Daimler welcomes decisions by the German Federal Court of Justice (BGH) on the so-called “thermal window”

September 16, 2021 - The German Federal Court of Justice (BGH) has already dealt several times with the temperature-dependent control of the exhaust gas recirculation system (so-called “thermal window”) in Mercedes-Benz vehicles. Germany’s highest court of civil jurisdiction has clarified that a so-called “thermal window” is not immoral (German: “sittenwidrig”) as such. That means: The existence of a “thermal window” alone does not justify damage claims on the basis of unconscionability.

Daimler welcomes the decisions by the BGH. In the company’s opinion, they serve as a precedent for thousands of similar legal proceedings in Germany.

You can find related press releases by BGH here (German language only):

What is this about?

The proceedings concern vehicles with OM 651 diesel engines of with the emission standard Euro 5. The plaintiffs considered the temperature-dependent control of the exhaust gas recirculation system (so-called “thermal window”) of the vehicles to be a defeat device. The plaintiffs see themselves deceived and therefore claim damages.

The lawsuits were unsuccessful in the lower instances at the Regional and Higher Regional Court (OLG) – the courts have each ruled in Daimler's favor. The respective vehicles were not part of a diesel recall ordered by the German Federal Motor Transport Authority (KBA).

What has the BGH decided?

The BGH has confirmed the decisions by the lower courts, and clarified that the temperature-dependent control of the exhaust gas recirculation system (so-called “thermal window”) is not immoral (German: “sittenwidrig”) as such. That means: The existence of a “thermal window” alone does not justify damage claims on the basis of unconscionability.

The applied temperature-dependent controls of the exhaust gas recirculation systems (so-called „thermal windows“) cannot be compared to the defeat device that was used by Volkswagen in the EA 189 engine: the controls used by Daimler do not distinguish whether a vehicle is on a test stand or in normal driving operation. In fact, under conditions that are in principle decisive for the test cycle, they operate in the same way on the road as on the test stand.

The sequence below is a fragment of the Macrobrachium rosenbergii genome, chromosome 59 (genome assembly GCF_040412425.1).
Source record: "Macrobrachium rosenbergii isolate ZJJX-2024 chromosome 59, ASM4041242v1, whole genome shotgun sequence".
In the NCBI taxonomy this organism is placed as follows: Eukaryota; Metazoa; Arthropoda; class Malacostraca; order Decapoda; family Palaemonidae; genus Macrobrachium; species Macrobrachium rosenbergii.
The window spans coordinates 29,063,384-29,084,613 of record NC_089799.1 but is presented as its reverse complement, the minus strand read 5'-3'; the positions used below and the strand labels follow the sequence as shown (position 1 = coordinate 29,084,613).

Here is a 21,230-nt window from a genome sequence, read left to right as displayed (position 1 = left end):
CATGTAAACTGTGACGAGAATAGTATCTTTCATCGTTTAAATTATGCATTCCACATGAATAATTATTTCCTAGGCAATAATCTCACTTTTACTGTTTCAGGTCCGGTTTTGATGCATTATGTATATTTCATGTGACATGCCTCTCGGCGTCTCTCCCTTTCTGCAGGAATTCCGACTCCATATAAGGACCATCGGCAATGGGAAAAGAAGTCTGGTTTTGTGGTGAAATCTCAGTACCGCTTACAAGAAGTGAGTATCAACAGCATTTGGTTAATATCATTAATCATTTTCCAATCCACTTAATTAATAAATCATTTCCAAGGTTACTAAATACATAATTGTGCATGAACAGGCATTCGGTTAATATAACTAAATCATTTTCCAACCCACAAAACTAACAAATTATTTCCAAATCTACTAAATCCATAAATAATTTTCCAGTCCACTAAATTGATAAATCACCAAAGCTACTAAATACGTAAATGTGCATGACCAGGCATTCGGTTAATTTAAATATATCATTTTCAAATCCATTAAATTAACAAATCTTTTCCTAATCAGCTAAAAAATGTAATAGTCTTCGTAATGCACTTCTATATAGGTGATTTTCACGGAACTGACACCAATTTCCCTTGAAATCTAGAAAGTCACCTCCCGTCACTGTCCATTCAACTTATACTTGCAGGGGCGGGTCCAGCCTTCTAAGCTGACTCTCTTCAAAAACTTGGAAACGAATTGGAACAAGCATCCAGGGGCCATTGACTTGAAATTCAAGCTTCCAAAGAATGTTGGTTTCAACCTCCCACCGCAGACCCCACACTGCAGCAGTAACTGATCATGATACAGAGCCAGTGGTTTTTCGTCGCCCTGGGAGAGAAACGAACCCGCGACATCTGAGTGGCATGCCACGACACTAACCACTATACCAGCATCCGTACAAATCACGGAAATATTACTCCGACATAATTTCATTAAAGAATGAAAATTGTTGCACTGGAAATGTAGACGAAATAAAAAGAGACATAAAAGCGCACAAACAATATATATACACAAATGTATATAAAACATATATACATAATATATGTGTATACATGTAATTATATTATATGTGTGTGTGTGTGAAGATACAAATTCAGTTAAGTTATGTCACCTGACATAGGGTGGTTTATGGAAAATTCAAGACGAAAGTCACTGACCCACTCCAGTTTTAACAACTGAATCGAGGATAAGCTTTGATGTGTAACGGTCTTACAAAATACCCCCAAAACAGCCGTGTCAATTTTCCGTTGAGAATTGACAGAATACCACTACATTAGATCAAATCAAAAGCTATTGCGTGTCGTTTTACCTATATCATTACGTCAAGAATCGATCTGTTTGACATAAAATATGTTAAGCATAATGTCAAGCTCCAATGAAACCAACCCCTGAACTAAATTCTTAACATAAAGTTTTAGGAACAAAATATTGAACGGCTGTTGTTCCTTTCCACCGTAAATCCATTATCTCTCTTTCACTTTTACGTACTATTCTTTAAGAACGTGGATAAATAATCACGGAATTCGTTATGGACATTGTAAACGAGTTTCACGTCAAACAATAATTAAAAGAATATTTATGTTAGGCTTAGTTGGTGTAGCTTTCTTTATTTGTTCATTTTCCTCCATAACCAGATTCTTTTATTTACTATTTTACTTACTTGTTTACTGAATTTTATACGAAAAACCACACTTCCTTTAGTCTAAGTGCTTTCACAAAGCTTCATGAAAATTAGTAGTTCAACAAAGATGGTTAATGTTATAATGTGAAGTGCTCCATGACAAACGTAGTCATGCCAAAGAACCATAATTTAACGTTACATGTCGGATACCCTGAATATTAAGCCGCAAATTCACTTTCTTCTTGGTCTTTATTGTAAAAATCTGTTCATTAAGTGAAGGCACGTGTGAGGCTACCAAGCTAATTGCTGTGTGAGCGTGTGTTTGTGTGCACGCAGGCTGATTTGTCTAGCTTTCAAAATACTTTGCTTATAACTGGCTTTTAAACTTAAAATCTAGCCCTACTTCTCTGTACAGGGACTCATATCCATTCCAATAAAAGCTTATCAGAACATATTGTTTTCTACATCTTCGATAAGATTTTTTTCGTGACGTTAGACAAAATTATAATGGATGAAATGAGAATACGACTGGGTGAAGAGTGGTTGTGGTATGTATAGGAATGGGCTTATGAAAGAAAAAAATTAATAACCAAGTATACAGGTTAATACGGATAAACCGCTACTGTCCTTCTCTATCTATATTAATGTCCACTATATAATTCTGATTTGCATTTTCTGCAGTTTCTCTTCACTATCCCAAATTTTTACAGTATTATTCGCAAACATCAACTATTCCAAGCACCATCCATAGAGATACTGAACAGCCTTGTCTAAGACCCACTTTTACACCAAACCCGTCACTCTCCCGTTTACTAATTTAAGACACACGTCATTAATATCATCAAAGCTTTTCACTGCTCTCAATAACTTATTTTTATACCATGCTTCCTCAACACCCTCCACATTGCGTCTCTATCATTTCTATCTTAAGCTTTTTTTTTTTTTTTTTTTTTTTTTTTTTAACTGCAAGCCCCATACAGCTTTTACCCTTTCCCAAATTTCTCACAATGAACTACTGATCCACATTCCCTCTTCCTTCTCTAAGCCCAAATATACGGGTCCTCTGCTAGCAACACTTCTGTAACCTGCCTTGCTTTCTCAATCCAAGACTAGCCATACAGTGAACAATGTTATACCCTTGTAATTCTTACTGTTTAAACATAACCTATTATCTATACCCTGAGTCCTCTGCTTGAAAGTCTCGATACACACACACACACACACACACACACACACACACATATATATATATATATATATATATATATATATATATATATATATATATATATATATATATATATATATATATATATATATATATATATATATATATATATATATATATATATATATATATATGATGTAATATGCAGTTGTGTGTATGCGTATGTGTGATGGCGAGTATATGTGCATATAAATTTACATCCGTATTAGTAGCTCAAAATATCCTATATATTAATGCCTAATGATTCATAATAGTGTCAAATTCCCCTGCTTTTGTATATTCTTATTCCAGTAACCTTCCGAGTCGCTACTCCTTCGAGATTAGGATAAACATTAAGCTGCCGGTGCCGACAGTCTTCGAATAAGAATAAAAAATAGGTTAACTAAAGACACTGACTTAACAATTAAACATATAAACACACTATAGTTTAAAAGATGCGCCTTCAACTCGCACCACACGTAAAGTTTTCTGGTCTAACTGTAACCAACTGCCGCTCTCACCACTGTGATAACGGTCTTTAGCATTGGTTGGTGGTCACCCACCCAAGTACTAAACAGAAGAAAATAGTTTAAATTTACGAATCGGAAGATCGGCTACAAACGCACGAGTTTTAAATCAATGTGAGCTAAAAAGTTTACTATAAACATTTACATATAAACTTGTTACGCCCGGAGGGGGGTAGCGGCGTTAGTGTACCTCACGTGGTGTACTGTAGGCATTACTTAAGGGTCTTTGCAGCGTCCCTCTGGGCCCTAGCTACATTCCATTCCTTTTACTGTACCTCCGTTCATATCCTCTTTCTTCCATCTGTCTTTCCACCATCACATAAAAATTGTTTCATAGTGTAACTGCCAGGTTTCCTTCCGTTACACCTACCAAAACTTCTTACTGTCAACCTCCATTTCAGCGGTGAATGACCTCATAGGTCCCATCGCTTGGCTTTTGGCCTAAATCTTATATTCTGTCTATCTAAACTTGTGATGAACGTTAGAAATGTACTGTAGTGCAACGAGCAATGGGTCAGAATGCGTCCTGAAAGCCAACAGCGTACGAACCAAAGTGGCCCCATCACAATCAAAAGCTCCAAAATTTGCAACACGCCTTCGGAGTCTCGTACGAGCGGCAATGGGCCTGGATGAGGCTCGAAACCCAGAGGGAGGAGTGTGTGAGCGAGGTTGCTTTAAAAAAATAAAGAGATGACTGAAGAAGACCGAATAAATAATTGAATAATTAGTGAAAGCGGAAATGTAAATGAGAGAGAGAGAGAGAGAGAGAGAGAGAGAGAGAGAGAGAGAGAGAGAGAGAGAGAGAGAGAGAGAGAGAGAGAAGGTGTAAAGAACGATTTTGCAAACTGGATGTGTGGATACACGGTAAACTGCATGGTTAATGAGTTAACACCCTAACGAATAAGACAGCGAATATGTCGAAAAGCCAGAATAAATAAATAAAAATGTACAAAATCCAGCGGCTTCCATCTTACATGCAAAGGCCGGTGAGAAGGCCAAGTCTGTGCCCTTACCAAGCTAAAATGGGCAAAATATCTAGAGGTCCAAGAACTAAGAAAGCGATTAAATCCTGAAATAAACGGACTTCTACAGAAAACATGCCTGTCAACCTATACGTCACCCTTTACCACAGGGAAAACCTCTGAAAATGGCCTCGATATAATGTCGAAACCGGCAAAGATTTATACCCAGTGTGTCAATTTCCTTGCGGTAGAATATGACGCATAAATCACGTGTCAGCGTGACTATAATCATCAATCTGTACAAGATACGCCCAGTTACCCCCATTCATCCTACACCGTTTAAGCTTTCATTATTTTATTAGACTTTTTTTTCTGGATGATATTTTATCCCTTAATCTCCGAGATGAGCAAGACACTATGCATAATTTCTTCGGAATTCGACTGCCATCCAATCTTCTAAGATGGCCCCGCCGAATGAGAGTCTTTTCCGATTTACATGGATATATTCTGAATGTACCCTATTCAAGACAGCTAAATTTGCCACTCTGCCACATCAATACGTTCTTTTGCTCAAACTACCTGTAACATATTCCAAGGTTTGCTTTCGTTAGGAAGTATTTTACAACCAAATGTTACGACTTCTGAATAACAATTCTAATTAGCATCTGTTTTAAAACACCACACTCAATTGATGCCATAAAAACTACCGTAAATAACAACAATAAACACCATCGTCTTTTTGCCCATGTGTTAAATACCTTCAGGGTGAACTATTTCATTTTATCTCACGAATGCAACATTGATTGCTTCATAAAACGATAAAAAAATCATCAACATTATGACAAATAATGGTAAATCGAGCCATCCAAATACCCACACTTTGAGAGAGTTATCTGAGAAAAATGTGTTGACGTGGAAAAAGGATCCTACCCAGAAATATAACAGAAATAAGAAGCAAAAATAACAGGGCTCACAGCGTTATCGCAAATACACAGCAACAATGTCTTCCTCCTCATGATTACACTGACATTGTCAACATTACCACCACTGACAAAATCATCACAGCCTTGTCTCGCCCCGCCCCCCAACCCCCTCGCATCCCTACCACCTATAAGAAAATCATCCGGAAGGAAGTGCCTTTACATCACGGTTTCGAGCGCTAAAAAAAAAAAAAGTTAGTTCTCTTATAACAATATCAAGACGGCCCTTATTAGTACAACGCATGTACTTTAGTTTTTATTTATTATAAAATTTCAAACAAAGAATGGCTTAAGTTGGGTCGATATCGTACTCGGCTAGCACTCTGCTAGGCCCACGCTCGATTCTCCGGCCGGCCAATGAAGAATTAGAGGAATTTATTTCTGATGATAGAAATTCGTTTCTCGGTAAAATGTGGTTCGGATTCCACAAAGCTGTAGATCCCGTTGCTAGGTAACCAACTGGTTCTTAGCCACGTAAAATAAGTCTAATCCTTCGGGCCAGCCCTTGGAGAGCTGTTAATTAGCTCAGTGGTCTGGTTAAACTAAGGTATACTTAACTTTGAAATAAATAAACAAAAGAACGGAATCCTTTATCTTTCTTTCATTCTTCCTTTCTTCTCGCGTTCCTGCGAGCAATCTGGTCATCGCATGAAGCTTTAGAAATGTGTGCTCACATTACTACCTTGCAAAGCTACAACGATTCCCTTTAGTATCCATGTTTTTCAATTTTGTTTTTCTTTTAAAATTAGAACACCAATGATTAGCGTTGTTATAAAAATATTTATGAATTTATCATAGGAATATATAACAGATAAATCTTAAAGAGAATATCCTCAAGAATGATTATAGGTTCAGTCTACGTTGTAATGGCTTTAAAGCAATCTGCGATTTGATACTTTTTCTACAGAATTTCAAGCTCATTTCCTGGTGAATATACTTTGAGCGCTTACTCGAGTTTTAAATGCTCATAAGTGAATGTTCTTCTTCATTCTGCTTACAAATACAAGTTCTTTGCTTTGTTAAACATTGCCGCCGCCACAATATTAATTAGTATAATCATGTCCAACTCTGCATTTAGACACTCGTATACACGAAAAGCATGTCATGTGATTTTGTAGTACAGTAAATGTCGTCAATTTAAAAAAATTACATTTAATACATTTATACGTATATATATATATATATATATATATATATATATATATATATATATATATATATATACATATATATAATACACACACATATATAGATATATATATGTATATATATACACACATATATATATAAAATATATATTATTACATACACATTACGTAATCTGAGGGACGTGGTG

Daimler’s position in brief:

• We welcome the decisions by the German Federal Court of Justice (Bundesgerichtshof, BGH).
• The decisions serve as a precedent for thousands of similar legal proceedings in Germany.
• The BGH - Germany’s highest court of civil jurisdiction – has confirmed an important aspect of Daimler’s legal opinion: The temperature-dependent controls of the exhaust gas recirculation system (so-called “thermal window”) are not immoral (German: “sittenwidrig”) as such.
• The BGH rejected the law firm’s general argument, that an allegedly impermissible defeat device in the vehicles’ engine control systems alone justifies damages claims on the basis of unconscionability.
• From our point of view and from the point of view of many experts, so-called "thermal windows" are technically necessary and an industry standard, and have nothing to do with deception.

Why are the BGH’s rulings important?

As is well known, in Germany thousands of individual lawsuits are being filed with regard to diesel, also against Daimler. Behind this are very often law firms whose business model is geared towards mass diesel lawsuits.

The “thermal window” plays a key role in these law firms’ case in court because, as is well known, temperature-dependent exhaust gas recirculation control is used in many diesel vehicles by a variety of manufacturers. The law firms almost always point to the “thermal window” in order to prove an allegedly impermissible defeat device in the vehicles’ engine control systems in order to justify damage claims on the basis of unconscionability.

With this decisions, the BGH rejected general argument of the law firms.

Why did the BGH refer cases back to the respective higher regional courts?

The BGH referred some cases back to the respective higher regional courts (OLG) because in the opinion of the BGH, the courts have made procedural errors by not adequately clarifying a point in the plaintiff's submission.

Daimler assumes that the higher regional courts will again reject the lawsuit.

What’s next?

Daimler expects the decisions by the BGH to serve as a precedent for thousands of similar legal proceedings in Germany. It remains to be seen what position the BGH will take in other legal proceedings. Our position on the subject remains unchanged: We consider the claims to be unfounded and will defend ourselves against the allegations.

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